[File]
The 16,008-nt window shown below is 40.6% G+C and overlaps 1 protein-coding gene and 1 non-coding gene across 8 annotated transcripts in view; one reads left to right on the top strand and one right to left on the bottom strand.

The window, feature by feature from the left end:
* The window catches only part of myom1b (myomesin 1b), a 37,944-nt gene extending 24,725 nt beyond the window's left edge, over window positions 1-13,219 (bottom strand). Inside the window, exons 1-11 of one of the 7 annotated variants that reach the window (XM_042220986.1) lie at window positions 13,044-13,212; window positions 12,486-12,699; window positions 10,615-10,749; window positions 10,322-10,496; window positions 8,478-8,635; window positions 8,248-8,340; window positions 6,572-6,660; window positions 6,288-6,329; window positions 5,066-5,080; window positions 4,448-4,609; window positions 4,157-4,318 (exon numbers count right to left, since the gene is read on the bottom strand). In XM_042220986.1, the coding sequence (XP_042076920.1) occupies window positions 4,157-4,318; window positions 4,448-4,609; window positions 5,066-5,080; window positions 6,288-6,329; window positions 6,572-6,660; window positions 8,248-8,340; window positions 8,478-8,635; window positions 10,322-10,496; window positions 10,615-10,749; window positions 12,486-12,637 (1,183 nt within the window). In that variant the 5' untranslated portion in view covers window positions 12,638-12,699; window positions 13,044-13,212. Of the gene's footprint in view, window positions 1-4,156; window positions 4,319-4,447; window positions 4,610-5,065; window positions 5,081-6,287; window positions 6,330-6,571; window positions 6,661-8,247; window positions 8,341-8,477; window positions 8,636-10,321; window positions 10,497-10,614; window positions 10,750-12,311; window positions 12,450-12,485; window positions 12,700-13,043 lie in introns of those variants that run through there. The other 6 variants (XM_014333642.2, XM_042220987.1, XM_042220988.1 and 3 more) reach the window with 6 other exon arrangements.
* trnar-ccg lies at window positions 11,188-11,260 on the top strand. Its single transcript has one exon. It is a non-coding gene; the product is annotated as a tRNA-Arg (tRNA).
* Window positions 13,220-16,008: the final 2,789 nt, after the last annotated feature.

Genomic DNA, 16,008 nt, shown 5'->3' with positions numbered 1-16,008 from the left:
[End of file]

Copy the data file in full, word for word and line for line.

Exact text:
The 16,008-nt window shown below is 40.6% G+C and overlaps 1 protein-coding gene and 1 non-coding gene across 8 annotated transcripts in view; one reads left to right on the top strand and one right to left on the bottom strand.

The window, feature by feature from the left end:
* The window catches only part of myom1b (myomesin 1b), a 37,944-nt gene extending 24,725 nt beyond the window's left edge, over window positions 1-13,219 (bottom strand). Inside the window, exons 1-11 of one of the 7 annotated variants that reach the window (XM_042220986.1) lie at window positions 13,044-13,212; window positions 12,486-12,699; window positions 10,615-10,749; window positions 10,322-10,496; window positions 8,478-8,635; window positions 8,248-8,340; window positions 6,572-6,660; window positions 6,288-6,329; window positions 5,066-5,080; window positions 4,448-4,609; window positions 4,157-4,318 (exon numbers count right to left, since the gene is read on the bottom strand). In XM_042220986.1, the coding sequence (XP_042076920.1) occupies window positions 4,157-4,318; window positions 4,448-4,609; window positions 5,066-5,080; window positions 6,288-6,329; window positions 6,572-6,660; window positions 8,248-8,340; window positions 8,478-8,635; window positions 10,322-10,496; window positions 10,615-10,749; window positions 12,486-12,637 (1,183 nt within the window). In that variant the 5' untranslated portion in view covers window positions 12,638-12,699; window positions 13,044-13,212. Of the gene's footprint in view, window positions 1-4,156; window positions 4,319-4,447; window positions 4,610-5,065; window positions 5,081-6,287; window positions 6,330-6,571; window positions 6,661-8,247; window positions 8,341-8,477; window positions 8,636-10,321; window positions 10,497-10,614; window positions 10,750-12,311; window positions 12,450-12,485; window positions 12,700-13,043 lie in introns of those variants that run through there. The other 6 variants (XM_014333642.2, XM_042220987.1, XM_042220988.1 and 3 more) reach the window with 6 other exon arrangements.
* trnar-ccg lies at window positions 11,188-11,260 on the top strand. Its single transcript has one exon. It is a non-coding gene; the product is annotated as a tRNA-Arg (tRNA).
* Window positions 13,220-16,008: the final 2,789 nt, after the last annotated feature.

Genomic DNA, 16,008 nt, shown 5'->3' with positions numbered 1-16,008 from the left: